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  • When you get off track...

    I'm thinking this has been written, but I thought about it and wanted to pass along info on how I deal with getting off track.

    The subject came up for me recently because I had an injury that altered my overall healthy living plan (because I couldn't work out, and thus couldn't burn as many calories per week).

    This is just my personal opinion, take it fwiw, but I think that psychologically, it works.

    Whenever you start any type of change that leads to weight loss, inevitably, you’re going to run into a situation where you stop enforcing that change.

    Maybe you get sick and tired of it, maybe you’re injured, maybe the change needs a simple tweak that you decide not to implement “just yet,” whatever the case may be. (I mention injury because many of you not only change your eating, but you workout too.)

    My feeling is that when you get off track like this, follow a few rules:
    1. You must acknowledge that you’re actually off track. This should be easy if you laid out a plan for yourself, and you’re not following it. Some of you build in “cheat” days, but only so many, and you know when you’re going beyond what you initially allowed.

    2. Once you’ve acknowledged you’re off track, then make an agreement to not dramatize it. What’s meant by dramatizing it is that you take it far more seriously than you should. Instead, make the acknowledgement, and know that you have corrective steps to deal with it. Here is where you understand that it WILL be dealt with.

    3. Take a week off. Identify the first date after your week is over that you will begin getting back on track.

    4. Ease back into the plan starting on your first day. If you were limiting yourself to 1500 calories after getting 3500 a day, then go for 2500 for a week. Then 2250 for the next week. Then 2000 the next week. If you were on an intermittent fasting diet, 8 hours eating, 16 hours not…same thing. Start your eating at 9am. Then 9:30. Then 10am. The point being to just ease into it over the course of anywhere from 3 to 10 weeks.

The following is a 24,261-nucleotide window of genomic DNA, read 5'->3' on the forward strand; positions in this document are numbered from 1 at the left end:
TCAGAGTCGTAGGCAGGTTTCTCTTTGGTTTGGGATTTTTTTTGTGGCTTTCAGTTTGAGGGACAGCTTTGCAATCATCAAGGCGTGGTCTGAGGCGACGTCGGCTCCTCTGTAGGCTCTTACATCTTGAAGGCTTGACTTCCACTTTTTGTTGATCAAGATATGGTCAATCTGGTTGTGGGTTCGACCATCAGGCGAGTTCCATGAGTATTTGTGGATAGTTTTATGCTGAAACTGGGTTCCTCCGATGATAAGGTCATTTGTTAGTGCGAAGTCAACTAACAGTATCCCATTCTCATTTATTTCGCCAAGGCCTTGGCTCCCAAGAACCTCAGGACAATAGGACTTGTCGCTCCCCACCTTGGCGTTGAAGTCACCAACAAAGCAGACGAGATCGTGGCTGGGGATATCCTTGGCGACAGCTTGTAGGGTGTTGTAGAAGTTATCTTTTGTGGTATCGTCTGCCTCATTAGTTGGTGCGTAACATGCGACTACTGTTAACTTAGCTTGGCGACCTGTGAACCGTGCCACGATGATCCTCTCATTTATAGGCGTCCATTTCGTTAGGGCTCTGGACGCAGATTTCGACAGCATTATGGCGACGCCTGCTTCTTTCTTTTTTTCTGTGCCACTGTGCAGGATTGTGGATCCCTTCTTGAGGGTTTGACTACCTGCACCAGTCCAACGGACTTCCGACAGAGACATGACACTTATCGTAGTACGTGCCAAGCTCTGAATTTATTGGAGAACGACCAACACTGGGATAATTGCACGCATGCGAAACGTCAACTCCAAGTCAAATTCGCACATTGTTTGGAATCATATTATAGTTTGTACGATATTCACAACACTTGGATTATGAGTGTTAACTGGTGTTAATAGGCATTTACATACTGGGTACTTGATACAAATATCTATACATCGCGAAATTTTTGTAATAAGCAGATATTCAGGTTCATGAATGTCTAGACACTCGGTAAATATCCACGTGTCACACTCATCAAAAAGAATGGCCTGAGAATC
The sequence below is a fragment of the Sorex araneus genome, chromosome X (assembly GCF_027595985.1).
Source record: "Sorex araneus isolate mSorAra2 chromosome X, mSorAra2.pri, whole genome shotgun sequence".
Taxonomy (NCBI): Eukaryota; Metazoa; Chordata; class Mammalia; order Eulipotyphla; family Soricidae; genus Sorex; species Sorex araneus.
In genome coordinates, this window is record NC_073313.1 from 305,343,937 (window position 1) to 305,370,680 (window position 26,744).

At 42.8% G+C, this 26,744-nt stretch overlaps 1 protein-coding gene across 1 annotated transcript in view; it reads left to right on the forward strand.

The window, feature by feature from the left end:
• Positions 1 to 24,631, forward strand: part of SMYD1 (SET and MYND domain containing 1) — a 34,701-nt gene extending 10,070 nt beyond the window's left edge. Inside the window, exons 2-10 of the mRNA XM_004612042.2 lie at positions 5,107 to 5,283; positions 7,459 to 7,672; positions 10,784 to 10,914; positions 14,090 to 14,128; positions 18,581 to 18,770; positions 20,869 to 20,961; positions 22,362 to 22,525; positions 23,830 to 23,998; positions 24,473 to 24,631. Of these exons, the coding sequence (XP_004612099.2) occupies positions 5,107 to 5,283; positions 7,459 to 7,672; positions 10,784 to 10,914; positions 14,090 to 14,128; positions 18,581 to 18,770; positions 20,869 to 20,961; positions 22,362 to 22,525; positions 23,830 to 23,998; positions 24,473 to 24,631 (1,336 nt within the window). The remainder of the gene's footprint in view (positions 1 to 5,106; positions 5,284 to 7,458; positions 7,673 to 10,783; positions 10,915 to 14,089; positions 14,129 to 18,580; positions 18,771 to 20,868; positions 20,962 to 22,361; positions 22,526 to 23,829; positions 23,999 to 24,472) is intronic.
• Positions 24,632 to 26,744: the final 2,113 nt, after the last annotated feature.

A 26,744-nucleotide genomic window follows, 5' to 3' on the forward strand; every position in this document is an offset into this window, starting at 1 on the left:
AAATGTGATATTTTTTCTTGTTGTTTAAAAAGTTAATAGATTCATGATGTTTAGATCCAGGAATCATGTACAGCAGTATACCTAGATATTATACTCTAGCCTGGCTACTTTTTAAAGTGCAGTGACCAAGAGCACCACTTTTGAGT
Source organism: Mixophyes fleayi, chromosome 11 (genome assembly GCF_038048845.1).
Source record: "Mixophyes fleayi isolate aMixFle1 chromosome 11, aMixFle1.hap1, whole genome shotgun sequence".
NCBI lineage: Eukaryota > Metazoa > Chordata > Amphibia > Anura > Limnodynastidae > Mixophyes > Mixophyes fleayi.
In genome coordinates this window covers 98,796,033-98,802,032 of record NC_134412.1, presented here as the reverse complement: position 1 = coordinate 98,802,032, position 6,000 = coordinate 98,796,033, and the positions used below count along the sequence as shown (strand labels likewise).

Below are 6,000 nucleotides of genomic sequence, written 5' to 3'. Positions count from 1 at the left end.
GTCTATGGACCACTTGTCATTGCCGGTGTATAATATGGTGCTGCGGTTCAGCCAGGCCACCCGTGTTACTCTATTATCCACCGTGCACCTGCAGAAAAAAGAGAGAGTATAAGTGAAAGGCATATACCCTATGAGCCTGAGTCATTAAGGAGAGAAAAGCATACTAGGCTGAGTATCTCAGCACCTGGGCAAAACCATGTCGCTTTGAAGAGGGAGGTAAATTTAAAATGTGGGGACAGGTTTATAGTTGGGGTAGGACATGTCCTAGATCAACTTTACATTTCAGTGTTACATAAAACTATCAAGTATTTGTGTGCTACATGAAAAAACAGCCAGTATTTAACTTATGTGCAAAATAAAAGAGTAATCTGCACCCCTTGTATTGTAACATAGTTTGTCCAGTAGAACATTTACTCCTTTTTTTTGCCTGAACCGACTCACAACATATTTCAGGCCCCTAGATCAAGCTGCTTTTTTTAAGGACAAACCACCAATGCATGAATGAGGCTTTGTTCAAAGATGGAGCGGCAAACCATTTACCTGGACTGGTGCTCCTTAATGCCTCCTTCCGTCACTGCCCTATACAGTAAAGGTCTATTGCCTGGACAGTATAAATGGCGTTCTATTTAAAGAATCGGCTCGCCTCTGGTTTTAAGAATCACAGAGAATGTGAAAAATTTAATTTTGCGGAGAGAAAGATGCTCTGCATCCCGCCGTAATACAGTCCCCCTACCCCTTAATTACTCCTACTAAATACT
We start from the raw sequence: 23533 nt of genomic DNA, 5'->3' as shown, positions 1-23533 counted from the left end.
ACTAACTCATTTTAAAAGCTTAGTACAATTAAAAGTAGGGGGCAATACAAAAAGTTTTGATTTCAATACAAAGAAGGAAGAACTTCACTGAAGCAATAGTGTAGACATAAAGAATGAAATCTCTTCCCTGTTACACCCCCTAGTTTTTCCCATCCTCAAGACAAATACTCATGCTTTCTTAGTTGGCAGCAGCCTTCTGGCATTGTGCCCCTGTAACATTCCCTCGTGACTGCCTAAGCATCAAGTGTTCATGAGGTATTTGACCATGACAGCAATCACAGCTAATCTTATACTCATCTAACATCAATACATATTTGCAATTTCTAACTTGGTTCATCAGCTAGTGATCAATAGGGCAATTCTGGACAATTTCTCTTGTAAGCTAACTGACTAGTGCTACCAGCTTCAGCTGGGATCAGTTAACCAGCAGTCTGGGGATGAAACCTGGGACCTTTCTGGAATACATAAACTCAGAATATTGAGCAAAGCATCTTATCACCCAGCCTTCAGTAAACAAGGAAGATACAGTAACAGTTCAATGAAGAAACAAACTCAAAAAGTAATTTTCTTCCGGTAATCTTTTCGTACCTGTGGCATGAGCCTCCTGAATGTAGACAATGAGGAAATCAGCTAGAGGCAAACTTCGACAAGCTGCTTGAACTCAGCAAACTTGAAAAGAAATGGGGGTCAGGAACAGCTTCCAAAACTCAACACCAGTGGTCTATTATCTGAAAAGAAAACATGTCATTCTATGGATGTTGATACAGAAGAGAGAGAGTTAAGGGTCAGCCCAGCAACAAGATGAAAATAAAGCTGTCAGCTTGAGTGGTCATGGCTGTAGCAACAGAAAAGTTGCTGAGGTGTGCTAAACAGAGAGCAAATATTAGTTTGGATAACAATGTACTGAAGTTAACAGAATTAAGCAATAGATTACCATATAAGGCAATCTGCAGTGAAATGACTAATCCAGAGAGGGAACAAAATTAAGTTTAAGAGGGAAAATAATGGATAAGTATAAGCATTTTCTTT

5. During the easing into it phase, tell yourself over and over, that you can get to the goals you set for yourself, and you’re not getting off track for the entire calendar year you’re in. Obviously, you can’t know whether this is true, but I feel that it’s good to "set" your attitude.

    That’s it. Of course, if you do this seven or eight times a year, then you’re never really on track, and you need to tell yourself that too. My feeling is that you should not fall off track any more than twice a year, and even that’s not so good.

    At the same time, your diet shouldn’t tax you so mentally that you fall off of it so often. For example, if you have a 1500 calorie a day diet, and you’re falling off of it 8-10 times a year, you have to come to the realization that a 1500 calorie a day diet is not for you.
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